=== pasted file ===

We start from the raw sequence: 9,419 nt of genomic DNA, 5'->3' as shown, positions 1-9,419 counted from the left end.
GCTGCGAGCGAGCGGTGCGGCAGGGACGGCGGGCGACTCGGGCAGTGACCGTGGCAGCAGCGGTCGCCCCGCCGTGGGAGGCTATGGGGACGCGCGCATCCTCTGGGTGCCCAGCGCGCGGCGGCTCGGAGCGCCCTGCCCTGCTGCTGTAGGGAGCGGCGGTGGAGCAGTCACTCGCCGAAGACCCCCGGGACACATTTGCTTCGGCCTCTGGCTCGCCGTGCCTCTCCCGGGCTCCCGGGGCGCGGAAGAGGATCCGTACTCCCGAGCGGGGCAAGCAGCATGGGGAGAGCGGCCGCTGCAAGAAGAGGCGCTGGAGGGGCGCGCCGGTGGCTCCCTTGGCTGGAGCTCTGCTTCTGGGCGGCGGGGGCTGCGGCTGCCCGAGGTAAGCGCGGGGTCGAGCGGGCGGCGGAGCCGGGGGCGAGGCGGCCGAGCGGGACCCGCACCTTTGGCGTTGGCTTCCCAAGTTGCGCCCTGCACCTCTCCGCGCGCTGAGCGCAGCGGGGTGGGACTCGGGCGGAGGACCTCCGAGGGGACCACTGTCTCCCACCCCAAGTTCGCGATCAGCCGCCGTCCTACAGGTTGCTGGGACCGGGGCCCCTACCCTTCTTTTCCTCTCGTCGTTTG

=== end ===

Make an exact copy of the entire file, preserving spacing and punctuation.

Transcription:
We start from the raw sequence: 9,419 nt of genomic DNA, 5'->3' as shown, positions 1-9,419 counted from the left end.
GCTGCGAGCGAGCGGTGCGGCAGGGACGGCGGGCGACTCGGGCAGTGACCGTGGCAGCAGCGGTCGCCCCGCCGTGGGAGGCTATGGGGACGCGCGCATCCTCTGGGTGCCCAGCGCGCGGCGGCTCGGAGCGCCCTGCCCTGCTGCTGTAGGGAGCGGCGGTGGAGCAGTCACTCGCCGAAGACCCCCGGGACACATTTGCTTCGGCCTCTGGCTCGCCGTGCCTCTCCCGGGCTCCCGGGGCGCGGAAGAGGATCCGTACTCCCGAGCGGGGCAAGCAGCATGGGGAGAGCGGCCGCTGCAAGAAGAGGCGCTGGAGGGGCGCGCCGGTGGCTCCCTTGGCTGGAGCTCTGCTTCTGGGCGGCGGGGGCTGCGGCTGCCCGAGGTAAGCGCGGGGTCGAGCGGGCGGCGGAGCCGGGGGCGAGGCGGCCGAGCGGGACCCGCACCTTTGGCGTTGGCTTCCCAAGTTGCGCCCTGCACCTCTCCGCGCGCTGAGCGCAGCGGGGTGGGACTCGGGCGGAGGACCTCCGAGGGGACCACTGTCTCCCACCCCAAGTTCGCGATCAGCCGCCGTCCTACAGGTTGCTGGGACCGGGGCCCCTACCCTTCTTTTCCTCTCGTCGTTTG